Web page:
St. Gregory the Great

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By Catholic Digest Staff

St. Gregory the Great

Feast Day: September 3


When the Tiber River burst its banks in 589, the raging floodwaters thoroughly destroyed the grain and food stores of Rome. As a direct result of the catastrophe, the plague easily swept through the famished and disrupted city. Among its numerous victims were Pope Pelagius II. With the city descending into chaos, the cardinals scrambled to elect a successor. Gregory, who had been an invaluable advisor to Pelagrius and was renowned for his international diplomacy and royal connections, was the clear choice. However, he wanted absolutely nothing to do with the position, striving to remain the simple monk he was at heart. Ignoring the cardinals, he focused his attention on the plague decimated city, helping the people and leading triduum processions in the street, asking for the city to be delivered from its suffering. The worst of the plague passed, and he was finally forced to become Pope in 590, having been both the clerical and popular choice. Despite his clear reluctance, Gregory was a brilliant leader whose first act was to provide food to the people of Rome who were still weakened from famine and sickness. He organized and paid for food collection and distribution on a massive scale, appointing managers to oversee the needs of each affected region. He would go on to successfully save the city several times in his career, and became famous for his energy and devotion to rooting out corruption.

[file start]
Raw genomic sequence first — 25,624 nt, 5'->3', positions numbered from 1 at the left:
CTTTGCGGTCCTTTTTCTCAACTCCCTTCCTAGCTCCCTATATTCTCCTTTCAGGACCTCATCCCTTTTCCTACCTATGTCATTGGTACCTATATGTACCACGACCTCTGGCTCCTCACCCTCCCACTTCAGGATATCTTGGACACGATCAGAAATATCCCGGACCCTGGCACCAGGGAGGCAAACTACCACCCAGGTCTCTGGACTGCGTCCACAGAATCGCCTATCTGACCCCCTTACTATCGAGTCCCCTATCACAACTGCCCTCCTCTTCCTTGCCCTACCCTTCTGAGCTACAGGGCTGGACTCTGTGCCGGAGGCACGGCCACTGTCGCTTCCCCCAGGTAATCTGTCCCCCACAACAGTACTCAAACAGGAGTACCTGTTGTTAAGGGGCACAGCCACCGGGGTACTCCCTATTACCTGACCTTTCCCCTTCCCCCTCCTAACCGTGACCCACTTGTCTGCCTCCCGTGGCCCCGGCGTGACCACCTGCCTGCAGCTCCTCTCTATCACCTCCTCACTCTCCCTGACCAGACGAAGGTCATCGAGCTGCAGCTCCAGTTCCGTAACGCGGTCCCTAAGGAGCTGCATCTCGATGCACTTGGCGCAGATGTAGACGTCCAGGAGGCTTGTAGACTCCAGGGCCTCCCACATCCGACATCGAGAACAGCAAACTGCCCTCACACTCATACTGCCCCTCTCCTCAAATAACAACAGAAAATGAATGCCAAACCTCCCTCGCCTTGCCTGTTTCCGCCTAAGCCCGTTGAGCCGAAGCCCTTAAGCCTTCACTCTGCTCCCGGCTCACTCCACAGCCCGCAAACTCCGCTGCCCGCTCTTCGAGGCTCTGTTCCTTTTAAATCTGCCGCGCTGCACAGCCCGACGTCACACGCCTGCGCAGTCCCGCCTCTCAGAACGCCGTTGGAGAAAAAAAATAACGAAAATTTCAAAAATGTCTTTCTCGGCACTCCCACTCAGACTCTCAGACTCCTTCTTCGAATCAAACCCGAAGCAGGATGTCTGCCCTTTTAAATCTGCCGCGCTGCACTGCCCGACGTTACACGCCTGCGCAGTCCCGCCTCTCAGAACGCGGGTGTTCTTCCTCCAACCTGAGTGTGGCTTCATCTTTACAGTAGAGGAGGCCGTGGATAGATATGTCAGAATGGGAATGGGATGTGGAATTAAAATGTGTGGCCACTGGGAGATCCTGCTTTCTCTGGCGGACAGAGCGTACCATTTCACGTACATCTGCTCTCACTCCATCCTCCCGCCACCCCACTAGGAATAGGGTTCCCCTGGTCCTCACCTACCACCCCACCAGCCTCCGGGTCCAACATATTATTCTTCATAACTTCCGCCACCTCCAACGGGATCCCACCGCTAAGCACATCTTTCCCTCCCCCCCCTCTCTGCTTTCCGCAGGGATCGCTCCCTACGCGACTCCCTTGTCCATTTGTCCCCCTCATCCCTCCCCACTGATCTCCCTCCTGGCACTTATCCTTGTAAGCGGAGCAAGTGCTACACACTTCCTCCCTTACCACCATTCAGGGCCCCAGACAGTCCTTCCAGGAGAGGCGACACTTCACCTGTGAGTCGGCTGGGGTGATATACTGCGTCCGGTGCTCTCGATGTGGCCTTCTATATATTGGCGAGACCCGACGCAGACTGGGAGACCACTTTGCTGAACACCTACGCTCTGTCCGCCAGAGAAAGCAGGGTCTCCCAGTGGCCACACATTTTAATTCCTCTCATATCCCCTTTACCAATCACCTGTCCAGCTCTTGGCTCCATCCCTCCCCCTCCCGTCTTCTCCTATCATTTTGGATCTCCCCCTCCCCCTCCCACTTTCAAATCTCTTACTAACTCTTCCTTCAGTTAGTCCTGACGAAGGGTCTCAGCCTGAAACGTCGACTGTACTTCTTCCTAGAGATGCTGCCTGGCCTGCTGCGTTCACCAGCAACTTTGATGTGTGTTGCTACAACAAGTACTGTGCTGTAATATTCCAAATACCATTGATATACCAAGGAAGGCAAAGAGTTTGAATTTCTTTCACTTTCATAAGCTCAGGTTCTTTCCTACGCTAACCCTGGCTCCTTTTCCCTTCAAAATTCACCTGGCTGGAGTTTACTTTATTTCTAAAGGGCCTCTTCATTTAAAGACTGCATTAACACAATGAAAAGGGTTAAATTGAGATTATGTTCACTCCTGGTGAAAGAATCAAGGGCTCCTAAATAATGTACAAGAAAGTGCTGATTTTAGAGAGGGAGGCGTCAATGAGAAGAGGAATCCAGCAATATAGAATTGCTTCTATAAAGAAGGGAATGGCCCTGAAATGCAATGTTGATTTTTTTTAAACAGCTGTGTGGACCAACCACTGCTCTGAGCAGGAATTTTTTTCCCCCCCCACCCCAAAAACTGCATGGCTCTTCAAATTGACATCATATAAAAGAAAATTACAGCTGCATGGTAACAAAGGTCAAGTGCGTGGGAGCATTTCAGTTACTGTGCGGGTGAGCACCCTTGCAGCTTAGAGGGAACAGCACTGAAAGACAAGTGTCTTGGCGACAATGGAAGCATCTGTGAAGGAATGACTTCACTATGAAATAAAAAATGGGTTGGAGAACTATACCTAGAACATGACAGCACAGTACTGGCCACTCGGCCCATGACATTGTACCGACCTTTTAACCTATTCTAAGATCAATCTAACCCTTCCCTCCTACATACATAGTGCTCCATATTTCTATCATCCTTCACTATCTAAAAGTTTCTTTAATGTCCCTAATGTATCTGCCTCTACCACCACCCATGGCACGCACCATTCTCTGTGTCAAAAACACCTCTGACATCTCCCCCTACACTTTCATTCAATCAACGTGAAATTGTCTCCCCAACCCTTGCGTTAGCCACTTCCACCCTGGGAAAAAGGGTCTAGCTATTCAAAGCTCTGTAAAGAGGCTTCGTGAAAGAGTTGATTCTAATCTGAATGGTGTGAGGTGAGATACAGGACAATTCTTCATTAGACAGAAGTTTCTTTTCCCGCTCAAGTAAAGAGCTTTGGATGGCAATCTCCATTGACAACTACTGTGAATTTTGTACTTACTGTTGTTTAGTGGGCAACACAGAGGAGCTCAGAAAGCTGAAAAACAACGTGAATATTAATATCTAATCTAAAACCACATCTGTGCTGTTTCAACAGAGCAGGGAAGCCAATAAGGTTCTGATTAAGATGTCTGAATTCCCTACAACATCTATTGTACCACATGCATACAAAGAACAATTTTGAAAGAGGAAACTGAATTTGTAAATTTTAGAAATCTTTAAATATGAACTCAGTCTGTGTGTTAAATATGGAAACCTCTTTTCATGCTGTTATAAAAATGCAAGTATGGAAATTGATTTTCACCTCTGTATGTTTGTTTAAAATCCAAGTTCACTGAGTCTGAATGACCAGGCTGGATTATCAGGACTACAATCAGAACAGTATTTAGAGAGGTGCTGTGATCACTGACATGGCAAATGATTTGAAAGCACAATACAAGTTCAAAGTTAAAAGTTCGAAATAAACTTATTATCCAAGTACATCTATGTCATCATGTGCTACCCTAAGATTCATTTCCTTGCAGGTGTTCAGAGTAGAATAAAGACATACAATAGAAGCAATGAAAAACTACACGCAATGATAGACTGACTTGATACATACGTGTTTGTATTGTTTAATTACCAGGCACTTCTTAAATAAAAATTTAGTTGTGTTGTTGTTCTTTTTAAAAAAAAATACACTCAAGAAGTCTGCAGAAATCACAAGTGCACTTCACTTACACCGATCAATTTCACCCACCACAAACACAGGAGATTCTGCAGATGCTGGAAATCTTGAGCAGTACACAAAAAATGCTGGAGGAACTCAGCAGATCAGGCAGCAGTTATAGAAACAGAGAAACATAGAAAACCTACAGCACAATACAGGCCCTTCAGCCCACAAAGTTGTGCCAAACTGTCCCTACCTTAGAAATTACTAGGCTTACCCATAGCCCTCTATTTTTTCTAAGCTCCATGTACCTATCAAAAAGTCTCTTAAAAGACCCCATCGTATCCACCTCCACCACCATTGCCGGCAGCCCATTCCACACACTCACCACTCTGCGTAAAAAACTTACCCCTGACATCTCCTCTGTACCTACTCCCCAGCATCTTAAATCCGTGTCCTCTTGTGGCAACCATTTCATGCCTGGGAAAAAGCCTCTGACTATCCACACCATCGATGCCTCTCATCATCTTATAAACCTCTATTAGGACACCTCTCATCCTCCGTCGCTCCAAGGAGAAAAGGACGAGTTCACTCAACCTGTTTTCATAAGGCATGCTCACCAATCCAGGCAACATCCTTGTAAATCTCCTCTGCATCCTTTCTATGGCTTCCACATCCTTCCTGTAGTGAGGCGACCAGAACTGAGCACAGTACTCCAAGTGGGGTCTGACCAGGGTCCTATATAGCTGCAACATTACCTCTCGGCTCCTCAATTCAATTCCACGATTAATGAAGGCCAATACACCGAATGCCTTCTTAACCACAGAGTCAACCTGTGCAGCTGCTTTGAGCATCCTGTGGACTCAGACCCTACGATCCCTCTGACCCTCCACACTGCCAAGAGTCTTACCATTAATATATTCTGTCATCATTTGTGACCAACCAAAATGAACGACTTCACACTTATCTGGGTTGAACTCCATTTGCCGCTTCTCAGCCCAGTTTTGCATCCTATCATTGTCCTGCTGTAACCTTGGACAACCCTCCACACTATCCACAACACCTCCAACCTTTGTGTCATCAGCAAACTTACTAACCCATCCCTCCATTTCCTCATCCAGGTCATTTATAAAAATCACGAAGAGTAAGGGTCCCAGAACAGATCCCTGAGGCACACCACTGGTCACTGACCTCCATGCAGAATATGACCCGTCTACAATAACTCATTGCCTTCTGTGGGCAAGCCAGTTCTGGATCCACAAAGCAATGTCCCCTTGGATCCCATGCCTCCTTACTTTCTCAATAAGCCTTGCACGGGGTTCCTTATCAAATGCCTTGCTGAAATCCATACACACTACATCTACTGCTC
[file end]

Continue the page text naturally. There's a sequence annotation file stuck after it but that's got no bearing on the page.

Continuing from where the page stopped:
Catholic Digest Staff